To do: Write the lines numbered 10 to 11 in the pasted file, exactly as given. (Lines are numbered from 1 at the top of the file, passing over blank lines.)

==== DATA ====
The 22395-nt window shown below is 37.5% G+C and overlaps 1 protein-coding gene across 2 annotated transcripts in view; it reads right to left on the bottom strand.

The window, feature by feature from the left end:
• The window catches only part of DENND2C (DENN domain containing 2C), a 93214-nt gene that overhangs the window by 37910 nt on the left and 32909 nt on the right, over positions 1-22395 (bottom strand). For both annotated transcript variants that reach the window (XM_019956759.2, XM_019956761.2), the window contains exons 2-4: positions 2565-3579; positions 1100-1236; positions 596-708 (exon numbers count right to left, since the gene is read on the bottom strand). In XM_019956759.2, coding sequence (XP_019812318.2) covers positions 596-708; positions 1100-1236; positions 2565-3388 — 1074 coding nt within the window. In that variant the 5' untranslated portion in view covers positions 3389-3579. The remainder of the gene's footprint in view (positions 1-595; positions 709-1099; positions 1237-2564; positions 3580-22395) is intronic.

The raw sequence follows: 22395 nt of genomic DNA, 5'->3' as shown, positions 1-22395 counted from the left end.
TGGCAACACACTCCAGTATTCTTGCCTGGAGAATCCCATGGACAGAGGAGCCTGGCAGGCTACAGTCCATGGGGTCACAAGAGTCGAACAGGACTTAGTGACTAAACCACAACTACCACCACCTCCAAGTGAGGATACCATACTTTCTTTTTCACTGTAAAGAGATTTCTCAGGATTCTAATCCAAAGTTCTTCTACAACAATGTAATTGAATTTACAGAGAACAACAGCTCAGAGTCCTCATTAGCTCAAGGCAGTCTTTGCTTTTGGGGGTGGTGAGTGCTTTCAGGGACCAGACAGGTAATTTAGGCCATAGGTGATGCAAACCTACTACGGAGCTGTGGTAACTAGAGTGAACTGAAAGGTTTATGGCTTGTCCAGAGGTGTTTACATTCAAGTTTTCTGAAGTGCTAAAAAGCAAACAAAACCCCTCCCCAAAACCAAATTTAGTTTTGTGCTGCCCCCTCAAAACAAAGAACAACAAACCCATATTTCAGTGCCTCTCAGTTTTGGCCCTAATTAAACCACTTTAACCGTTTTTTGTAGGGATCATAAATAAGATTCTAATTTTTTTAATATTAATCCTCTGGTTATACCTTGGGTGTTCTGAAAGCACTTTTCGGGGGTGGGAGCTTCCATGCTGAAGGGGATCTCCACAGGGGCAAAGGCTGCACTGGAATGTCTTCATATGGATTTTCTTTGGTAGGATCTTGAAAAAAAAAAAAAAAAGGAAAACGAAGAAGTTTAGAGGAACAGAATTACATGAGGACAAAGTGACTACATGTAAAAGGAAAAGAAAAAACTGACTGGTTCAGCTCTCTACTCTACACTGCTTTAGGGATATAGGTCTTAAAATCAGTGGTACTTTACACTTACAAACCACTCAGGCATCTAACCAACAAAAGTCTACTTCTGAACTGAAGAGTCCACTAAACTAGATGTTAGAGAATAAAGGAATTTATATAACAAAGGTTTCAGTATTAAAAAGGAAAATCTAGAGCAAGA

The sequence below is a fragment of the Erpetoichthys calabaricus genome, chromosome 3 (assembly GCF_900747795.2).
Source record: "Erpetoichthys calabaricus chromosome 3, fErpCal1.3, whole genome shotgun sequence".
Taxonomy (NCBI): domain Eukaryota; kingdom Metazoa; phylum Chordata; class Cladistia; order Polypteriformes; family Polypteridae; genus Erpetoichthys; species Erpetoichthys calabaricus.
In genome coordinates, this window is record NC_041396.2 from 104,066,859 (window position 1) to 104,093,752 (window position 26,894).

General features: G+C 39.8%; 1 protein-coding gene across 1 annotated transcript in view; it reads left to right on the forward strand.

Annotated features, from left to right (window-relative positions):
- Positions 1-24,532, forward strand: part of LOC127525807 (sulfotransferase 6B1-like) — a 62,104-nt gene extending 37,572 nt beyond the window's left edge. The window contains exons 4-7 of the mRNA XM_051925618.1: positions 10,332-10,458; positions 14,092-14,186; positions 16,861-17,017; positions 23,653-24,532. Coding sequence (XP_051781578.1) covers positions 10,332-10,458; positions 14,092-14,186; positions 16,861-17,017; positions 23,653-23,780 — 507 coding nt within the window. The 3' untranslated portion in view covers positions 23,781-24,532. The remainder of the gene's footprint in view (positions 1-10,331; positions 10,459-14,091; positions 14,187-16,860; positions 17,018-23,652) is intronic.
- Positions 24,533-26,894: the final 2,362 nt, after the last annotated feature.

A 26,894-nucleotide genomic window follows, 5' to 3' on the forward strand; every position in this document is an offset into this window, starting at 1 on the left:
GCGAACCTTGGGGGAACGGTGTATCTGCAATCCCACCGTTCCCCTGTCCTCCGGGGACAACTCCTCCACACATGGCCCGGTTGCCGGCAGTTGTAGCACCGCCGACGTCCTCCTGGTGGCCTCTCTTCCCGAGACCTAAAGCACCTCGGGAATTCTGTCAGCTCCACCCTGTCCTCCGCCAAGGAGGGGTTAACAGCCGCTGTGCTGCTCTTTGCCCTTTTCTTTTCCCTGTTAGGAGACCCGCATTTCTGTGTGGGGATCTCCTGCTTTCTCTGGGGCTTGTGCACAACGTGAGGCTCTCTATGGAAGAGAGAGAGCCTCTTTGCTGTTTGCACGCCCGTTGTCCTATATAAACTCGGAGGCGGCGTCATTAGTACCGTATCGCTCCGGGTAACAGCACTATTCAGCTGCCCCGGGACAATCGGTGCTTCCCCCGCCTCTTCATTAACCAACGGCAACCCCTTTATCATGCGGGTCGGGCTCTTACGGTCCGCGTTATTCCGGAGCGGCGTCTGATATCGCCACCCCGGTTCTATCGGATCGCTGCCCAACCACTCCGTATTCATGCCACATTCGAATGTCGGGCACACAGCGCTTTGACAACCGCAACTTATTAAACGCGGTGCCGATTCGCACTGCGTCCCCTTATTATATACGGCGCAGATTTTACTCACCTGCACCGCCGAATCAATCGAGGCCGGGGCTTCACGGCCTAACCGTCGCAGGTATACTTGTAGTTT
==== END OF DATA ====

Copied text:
General features: G+C 39.8%; 1 protein-coding gene across 1 annotated transcript in view; it reads left to right on the forward strand.

Annotated features, from left to right (window-relative positions):